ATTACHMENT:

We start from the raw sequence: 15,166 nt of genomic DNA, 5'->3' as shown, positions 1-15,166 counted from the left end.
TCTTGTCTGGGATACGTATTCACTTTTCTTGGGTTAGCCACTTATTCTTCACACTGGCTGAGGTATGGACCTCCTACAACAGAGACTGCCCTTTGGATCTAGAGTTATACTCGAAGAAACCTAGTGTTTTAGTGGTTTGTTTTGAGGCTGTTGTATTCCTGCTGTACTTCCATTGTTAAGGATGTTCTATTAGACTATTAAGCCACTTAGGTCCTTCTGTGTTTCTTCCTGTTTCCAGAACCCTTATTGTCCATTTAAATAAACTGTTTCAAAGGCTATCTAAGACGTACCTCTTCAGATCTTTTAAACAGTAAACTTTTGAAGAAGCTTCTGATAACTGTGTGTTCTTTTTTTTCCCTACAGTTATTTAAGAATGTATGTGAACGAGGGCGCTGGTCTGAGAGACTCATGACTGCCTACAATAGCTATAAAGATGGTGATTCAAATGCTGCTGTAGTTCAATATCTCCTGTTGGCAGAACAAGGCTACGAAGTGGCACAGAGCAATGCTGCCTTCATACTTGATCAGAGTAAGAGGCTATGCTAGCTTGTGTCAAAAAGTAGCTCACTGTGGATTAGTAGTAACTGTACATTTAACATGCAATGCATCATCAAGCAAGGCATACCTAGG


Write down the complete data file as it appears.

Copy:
We start from the raw sequence: 15,166 nt of genomic DNA, 5'->3' as shown, positions 1-15,166 counted from the left end.
TCTTGTCTGGGATACGTATTCACTTTTCTTGGGTTAGCCACTTATTCTTCACACTGGCTGAGGTATGGACCTCCTACAACAGAGACTGCCCTTTGGATCTAGAGTTATACTCGAAGAAACCTAGTGTTTTAGTGGTTTGTTTTGAGGCTGTTGTATTCCTGCTGTACTTCCATTGTTAAGGATGTTCTATTAGACTATTAAGCCACTTAGGTCCTTCTGTGTTTCTTCCTGTTTCCAGAACCCTTATTGTCCATTTAAATAAACTGTTTCAAAGGCTATCTAAGACGTACCTCTTCAGATCTTTTAAACAGTAAACTTTTGAAGAAGCTTCTGATAACTGTGTGTTCTTTTTTTTCCCTACAGTTATTTAAGAATGTATGTGAACGAGGGCGCTGGTCTGAGAGACTCATGACTGCCTACAATAGCTATAAAGATGGTGATTCAAATGCTGCTGTAGTTCAATATCTCCTGTTGGCAGAACAAGGCTACGAAGTGGCACAGAGCAATGCTGCCTTCATACTTGATCAGAGTAAGAGGCTATGCTAGCTTGTGTCAAAAAGTAGCTCACTGTGGATTAGTAGTAACTGTACATTTAACATGCAATGCATCATCAAGCAAGGCATACCTAGG